ATARAH VALENTINE

PHOTOS + WORDS BY: Eric Mooney

Thinking back to early childhood, what was your first experience with music for the first time like?  What song do you remember most as a child?

My father was a musician, so music was always a big part of my life.  He was in a band that went on to become Skid Row years later and had, what seemed at the time, a gigantic bag filled with amazing glam costumes; studded belts, spandex, fringe and fishnet shirts, knee high leather boots, etc.  My siblings and I would put it on and just kind of hang out in it.  

My earliest song memories are a bizarre combination.  My parents have been divorced for as long as I can remember so I have two pretty vivid memories from both sides.  I remember going to my dads house and he would always play "Puff The Magic Dragon" for us kids and we would all sing.  I also have very strong memories of driving with my Mom and my Step-dad listening to Phil collins, "Easy Lover", in their Chevy Astro Van. For the longest time I associated Phil Collins with car sickness.  I, finally, as an adult, have gotten over that.

What can people expect to see at your live performance?

When people come to see my show, I think they get the full understanding of who I am as an artist.  For me, even in my writing, I think about how it will work live.  Music for me has, and always will be, an escape.  When I perform it's the one time I feel free from my body.  Living in NYC i'm lucky to be exposed to lots of live music.  I can't tell you how many shows I go to where the performer acts as if they are in their bedroom by themselves while the audience stands with their arms folded looking like a room full of mannequins.  I want people to feel my energy and feed off of it, and i want to feel theirs.  My show is loud, upbeat, energetic, and a lot of fun.  We need more of that.  Especially in New York where everyone takes themselves way too seriously.  I want to entertain, not, metaphorically, masturbate on stage while people watch.

What has been the biggest challenge for you in your career?

The biggest challenge for me is the amount of time it takes to do anything, especially since there aren't a lot of people doing what I do. I'm not a girl who sings over Synth-Pop tracks, or a vibey hipster band.  I can't just slip into a scene, I have to create one.

What do you do in your spare time?

I've turned into a machine this past year.  If I have spare time I feel like I'm not working hard enough.  I'm usually at the gym, at rehearsal, writing new material, or in the studio.  I really enjoy what I do, so I never resent it. 3 out of those 4 things can also be safely coupled with a margarita.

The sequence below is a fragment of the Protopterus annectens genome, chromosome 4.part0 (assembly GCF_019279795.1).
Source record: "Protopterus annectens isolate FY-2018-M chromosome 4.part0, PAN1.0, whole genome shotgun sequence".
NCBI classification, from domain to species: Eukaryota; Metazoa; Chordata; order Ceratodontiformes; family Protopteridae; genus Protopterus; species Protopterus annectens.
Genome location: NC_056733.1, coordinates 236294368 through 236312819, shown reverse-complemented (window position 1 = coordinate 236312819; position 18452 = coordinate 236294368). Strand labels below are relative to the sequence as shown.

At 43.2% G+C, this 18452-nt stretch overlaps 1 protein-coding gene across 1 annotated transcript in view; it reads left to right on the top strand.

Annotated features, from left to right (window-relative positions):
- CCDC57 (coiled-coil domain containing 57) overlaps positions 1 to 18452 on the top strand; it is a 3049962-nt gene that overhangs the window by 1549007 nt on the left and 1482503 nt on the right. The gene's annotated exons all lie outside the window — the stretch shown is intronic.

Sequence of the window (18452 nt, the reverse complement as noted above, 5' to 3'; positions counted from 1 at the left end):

What side of you do your fans never see? What, if you could say anything, would you say to your fans? 

I'm very much a "what you see is what you get" type person.  If you listen to my music and see me play live, you basically know everything about me.

I would call them friends more than fans. The relationship we are building is so valuable to me.  They are so enthusiastic and supportive.  In a time where so many people hide behind a computer and put so much negativity out there, I have been really fortunate to reach the audience that I have.  They empower me and I want to do the same for them.

What can we expect from your new music? 

I just want Rock music to be back in a real way and in the mainstream.  Not to take anything away from other styles of music, but people are still listening to rock music obsessively on Spotify and the radio still plays everyones favorite songs from the past 40 years every time you walk into a store, bar, restaurant, get in your car, etc. You can't really say that about any other genre of music, but for some reason labels don't invest in it anymore.  The kids who follow me on my socials and download my single, "Break Free" are still listening to Nirvana, T-rex, Red Hot Chilli Peppers, Def Leppard, Guns N Roses, Queen, The Rolling Stones.  They don't have a modern reference to follow. That needs to change.

If you had unlimited resources and nothing holding you back, what would you do? 

To be honest, I wouldn't do anything different.  You can't expect to have anything handed to you.  I have worked really hard for everything that I have and that is why I appreciate it so much.  I can't tell you how many new artists get swept up into their hype and stop doing the work.  I know I'm lucky to be doing what I'm doing and I take it very seriously.  I will always be the first one there and the last to leave.  There are a lot of things that I am without right now: management, a label, an agent, it's never ending. That being said, the right agent will get me in front of the audiences I want to reach and connect with.  That is my priority.  As far as the other things go, I'm not too concerned about them.  If and when I bring more people in, they have to be as passionate about the project as me or it's not worth it.